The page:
"Plastics tend to be -- as I'm sure steel is -- a leading indicator of the economy," says Carteaux. "We certainly started to see things slowing down in 2008, and 2009 was horrible. But from `09-10, the overall plastic shipments in this country were up about 5-percent. We went from $320-billion to $341-billion in shipments."

Carteaux says energy is helping his industry. Wind turbines, fuel cells, and solar cells use plastic. And natural gas drilling uses polyethylene pipe -- a durable, corrosion-resistant plastic -- for transmitting gas, as well as for other applications. Carteaux says sales have steadily climbed since the end of the recession, including a 30-percent increase last year.

"We'll continue to see some nice gains as we continue to get the shale gas that's out there today,” Carteaux adds.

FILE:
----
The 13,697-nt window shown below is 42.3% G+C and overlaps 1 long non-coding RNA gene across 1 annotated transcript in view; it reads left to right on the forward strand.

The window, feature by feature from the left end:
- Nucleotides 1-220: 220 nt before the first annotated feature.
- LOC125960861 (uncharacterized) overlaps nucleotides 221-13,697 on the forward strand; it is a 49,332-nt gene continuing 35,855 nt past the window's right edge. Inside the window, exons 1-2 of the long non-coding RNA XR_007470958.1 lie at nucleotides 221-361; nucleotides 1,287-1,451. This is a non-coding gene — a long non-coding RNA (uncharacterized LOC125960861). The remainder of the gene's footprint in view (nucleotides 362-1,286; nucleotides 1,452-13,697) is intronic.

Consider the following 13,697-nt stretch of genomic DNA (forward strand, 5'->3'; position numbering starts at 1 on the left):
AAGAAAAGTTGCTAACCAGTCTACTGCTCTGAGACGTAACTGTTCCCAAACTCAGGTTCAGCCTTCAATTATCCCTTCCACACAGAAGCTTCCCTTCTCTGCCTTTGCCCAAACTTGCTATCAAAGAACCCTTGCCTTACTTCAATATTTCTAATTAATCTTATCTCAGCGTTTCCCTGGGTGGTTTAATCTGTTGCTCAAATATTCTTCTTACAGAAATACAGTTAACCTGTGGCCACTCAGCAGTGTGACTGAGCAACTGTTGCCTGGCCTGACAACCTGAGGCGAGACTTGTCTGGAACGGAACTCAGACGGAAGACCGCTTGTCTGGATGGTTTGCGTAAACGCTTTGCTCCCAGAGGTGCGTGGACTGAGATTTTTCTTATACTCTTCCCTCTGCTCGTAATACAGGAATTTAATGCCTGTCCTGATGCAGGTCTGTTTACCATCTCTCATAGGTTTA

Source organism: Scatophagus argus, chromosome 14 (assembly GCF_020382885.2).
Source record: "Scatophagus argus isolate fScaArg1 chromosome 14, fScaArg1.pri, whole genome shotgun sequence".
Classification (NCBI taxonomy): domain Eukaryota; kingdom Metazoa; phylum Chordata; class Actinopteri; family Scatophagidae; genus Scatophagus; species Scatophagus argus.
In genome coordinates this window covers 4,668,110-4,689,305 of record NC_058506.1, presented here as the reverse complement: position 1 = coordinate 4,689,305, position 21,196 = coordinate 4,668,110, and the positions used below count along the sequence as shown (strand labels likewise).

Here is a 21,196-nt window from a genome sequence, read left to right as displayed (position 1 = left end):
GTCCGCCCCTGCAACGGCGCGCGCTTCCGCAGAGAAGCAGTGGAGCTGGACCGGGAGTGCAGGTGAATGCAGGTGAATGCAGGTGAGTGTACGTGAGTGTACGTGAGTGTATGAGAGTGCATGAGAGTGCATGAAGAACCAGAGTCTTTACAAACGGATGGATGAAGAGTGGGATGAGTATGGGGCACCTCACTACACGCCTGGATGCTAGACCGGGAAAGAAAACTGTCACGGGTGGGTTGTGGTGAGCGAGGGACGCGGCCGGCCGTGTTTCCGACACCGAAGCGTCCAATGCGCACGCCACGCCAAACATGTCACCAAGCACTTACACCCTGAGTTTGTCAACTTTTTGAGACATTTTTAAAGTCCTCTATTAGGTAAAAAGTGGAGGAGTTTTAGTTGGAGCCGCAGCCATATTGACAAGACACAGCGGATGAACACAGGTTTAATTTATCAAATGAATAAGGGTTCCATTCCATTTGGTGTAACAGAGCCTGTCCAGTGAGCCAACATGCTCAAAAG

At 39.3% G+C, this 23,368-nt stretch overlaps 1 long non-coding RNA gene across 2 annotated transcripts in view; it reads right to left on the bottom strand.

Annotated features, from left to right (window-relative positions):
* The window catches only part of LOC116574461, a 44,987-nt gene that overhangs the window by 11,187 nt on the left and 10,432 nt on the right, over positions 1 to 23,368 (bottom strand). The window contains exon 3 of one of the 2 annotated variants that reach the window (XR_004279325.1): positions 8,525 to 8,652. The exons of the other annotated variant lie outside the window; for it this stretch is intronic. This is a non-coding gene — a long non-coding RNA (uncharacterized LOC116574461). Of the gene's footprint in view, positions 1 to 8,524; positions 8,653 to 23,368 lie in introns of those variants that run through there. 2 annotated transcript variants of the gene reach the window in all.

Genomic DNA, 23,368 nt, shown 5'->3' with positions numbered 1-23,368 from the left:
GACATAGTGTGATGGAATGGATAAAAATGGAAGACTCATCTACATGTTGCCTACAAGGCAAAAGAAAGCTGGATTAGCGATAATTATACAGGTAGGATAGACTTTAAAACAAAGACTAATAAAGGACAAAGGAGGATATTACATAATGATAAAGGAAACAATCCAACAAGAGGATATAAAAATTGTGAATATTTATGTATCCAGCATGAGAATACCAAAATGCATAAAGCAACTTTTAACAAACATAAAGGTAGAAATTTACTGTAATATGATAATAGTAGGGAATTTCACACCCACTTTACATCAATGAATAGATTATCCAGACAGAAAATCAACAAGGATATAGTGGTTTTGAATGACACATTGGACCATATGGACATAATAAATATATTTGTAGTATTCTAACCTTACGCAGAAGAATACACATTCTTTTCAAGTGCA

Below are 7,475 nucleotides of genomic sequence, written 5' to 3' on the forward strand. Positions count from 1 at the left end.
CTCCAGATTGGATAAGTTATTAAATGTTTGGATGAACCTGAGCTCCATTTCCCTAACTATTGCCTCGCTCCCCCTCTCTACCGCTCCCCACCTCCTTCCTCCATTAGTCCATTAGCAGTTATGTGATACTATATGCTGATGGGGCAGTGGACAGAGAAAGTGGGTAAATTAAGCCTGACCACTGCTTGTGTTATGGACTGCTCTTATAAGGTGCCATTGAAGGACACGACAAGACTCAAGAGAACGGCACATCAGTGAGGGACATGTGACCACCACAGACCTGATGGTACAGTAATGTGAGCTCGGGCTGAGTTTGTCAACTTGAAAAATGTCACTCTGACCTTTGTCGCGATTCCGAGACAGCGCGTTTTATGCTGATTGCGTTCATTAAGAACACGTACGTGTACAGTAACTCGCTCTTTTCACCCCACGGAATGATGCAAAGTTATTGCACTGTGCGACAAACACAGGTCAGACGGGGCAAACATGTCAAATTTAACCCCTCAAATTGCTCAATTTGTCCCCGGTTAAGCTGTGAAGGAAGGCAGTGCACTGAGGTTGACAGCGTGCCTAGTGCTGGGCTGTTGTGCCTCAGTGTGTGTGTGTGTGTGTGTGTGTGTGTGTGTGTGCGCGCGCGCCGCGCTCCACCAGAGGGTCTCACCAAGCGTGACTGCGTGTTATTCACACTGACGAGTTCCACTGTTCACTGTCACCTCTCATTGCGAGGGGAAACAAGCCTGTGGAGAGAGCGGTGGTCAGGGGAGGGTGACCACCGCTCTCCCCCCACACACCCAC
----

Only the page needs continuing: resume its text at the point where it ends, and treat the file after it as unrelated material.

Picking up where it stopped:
Energy needs have also sparked sales and production for aluminum, says Heidi Brock. She's President of the Aluminum Association, based in Arlington, Virginia.

"The electrical wire market has increased over 28-percent year over year through April of 2012. Aluminum is an excellent conductor, and it's being used in commercial building wire and electrical transmission wire applications."

Brock adds that the rebounding auto industry has also helped aluminum producers. She says right now, about 340-lbs. of a car is aluminum, and that amount will double by 2025, due to the Obama Administration's new corporate average fuel economy standards announced last year.

One local company that makes auto parts is Ohio Aluminum Industries in Cleveland. They make suspension parts and front engine covers for Chryler’s sporty Viper vehicle. Vice President of Sales, Steve Swarthout, says 6,000 Vipers are being made this year. But he says the real driver for aluminum is the aerospace industry. His company makes components for the Boeing 787 Dreamliner, the Airbus A380, and F-35 Joint Strike Fighter.